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View Diary: A response to Tom Vilsack (148 comments)

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  •  Thanks Once More, Teacherken (4.00)
    You make quite clear that testing cannot encompass the whole of learning--and certainly not of child development.

    I recently completed a survey for CLEP designed to help design advanced-placement tests for students going to college.  Now, my field is American literature: I attempt to teach students to read carefully and relate texts to historical, cultural, and personal events and patterns.  The sample CLEP test evaluated none of this, merely whether or not students could identify certain things as "facts" ("Who of the following first promoted Walt Whitman's poetry?").  There's certainly nothing wrong with knowing these things, but they don't make one a better reader; they don't relate to the task before me.

    Of course scores don't stay consistent: the tests don't mature as the students do!  As you say, they are presented with the same type of multiple-choice test year after year--yet they aren't the same, but have grown, have expanded their horizons.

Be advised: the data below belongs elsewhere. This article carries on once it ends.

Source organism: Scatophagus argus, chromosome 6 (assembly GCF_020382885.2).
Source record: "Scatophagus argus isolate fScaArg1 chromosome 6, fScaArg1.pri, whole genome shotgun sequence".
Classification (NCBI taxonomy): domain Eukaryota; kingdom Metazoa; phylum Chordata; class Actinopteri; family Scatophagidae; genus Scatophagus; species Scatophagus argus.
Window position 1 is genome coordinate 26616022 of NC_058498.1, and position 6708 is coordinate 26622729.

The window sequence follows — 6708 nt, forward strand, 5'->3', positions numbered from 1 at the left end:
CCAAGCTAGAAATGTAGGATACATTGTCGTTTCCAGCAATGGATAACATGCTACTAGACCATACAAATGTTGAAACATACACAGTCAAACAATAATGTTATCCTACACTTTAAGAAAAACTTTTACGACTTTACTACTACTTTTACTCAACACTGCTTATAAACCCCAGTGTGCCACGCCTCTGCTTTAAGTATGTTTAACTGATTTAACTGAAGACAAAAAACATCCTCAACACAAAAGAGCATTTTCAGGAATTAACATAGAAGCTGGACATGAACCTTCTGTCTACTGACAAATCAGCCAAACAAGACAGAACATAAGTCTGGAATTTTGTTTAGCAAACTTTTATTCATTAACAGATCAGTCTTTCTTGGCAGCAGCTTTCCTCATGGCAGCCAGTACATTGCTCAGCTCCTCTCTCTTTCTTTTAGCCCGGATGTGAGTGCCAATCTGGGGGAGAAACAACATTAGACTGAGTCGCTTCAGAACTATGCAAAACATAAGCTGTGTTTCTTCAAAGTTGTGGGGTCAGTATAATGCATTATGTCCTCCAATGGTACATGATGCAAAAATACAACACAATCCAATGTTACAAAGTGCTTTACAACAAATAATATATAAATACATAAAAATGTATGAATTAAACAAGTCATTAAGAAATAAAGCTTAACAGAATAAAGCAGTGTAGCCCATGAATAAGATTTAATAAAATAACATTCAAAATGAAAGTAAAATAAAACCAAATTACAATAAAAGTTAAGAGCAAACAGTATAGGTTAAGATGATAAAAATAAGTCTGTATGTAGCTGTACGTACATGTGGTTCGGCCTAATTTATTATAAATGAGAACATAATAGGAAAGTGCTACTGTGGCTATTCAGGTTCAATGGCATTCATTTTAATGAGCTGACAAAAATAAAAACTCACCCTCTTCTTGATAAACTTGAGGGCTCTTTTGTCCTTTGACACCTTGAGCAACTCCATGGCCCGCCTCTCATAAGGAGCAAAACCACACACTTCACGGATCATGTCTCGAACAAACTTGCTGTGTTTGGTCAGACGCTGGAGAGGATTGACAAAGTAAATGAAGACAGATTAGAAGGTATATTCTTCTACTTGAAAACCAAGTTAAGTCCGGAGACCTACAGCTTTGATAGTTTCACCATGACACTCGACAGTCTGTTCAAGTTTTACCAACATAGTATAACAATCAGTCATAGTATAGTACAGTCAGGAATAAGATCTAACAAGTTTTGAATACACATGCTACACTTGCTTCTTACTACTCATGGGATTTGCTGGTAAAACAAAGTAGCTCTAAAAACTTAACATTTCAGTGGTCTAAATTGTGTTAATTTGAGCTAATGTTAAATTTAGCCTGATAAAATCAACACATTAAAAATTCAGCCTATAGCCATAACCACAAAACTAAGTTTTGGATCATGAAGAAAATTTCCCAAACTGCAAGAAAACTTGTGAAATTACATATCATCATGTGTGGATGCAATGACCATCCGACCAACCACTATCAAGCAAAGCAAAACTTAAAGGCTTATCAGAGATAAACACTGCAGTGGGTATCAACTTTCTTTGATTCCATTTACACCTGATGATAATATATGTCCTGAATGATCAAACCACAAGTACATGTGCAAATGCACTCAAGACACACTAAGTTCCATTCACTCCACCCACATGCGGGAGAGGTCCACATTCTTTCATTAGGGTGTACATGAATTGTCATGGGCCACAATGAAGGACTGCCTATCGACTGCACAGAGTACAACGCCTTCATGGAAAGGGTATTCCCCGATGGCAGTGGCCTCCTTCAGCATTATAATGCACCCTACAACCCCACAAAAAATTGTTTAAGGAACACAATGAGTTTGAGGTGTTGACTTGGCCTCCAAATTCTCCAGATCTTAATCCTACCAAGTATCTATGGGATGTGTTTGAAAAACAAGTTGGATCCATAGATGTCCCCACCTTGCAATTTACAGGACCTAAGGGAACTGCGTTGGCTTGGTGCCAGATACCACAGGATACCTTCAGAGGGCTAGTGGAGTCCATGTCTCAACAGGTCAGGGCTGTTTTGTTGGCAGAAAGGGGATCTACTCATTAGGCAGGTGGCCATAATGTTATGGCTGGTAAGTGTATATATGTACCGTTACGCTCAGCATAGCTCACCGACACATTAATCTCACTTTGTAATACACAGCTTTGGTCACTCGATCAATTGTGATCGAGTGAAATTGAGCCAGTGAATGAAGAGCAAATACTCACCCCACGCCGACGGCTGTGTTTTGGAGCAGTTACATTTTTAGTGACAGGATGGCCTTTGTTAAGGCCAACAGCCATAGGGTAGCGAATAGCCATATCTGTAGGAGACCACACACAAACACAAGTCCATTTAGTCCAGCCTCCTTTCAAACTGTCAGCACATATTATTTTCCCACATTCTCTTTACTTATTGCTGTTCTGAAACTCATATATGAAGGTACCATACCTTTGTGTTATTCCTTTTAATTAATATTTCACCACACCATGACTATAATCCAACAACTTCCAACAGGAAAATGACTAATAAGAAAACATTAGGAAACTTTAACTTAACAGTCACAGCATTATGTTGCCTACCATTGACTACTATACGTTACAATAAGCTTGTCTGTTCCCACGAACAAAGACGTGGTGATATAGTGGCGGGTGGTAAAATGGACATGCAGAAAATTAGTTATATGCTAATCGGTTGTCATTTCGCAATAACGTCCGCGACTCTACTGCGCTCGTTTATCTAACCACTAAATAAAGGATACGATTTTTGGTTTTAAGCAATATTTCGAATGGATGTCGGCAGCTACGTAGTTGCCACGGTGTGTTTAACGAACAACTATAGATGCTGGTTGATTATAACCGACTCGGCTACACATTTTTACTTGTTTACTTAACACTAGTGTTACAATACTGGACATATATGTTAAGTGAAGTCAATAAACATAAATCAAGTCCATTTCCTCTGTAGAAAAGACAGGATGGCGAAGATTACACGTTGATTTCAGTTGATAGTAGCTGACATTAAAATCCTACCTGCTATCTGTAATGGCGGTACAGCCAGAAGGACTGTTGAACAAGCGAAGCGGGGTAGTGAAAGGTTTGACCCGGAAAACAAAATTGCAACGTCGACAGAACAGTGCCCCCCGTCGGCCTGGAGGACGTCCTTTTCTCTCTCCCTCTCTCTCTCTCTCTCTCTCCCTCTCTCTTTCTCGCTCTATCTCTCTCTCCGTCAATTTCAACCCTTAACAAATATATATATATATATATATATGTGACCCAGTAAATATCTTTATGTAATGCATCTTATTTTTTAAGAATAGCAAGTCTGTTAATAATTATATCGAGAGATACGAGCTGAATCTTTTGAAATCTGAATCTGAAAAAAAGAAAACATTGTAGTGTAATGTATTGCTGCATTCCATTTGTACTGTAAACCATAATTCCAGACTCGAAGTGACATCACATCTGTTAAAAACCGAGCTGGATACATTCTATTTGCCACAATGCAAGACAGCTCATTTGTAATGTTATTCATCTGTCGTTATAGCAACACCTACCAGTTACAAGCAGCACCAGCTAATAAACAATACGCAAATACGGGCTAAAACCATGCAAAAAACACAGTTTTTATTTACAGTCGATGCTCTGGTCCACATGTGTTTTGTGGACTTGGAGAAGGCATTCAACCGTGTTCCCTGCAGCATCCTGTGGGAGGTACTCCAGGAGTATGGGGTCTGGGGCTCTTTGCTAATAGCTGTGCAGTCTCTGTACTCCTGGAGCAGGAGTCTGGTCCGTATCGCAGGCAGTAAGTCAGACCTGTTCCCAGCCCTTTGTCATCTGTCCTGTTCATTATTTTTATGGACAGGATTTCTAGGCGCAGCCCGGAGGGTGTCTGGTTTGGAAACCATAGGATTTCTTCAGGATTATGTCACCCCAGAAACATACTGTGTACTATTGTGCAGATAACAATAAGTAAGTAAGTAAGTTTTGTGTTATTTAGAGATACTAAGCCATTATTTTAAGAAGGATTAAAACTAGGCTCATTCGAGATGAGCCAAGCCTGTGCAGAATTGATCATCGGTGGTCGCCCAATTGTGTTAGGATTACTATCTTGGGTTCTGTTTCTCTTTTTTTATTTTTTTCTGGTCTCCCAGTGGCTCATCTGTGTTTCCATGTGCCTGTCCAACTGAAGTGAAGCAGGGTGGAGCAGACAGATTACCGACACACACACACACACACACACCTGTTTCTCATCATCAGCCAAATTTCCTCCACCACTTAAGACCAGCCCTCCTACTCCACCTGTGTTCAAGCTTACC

It's not simply enough to add essays to the tests, unfortunately, because a simple and consistent grading rubric must be found--and that, for a number of reasons, obviates the possibility of grading on the effectiveness of the communication or on creativity.

    Yes, tests are needed... but they are never, ever a sufficient basis for judging a student's or a school's progress.

    •  my masters is actually in testing. (none)
      now i don't like the so called phd crowd and their theories. for one thing many of them have to continue to screw with this and then with that in order to justify their existence and money. i say get back to the basics. that is critical.

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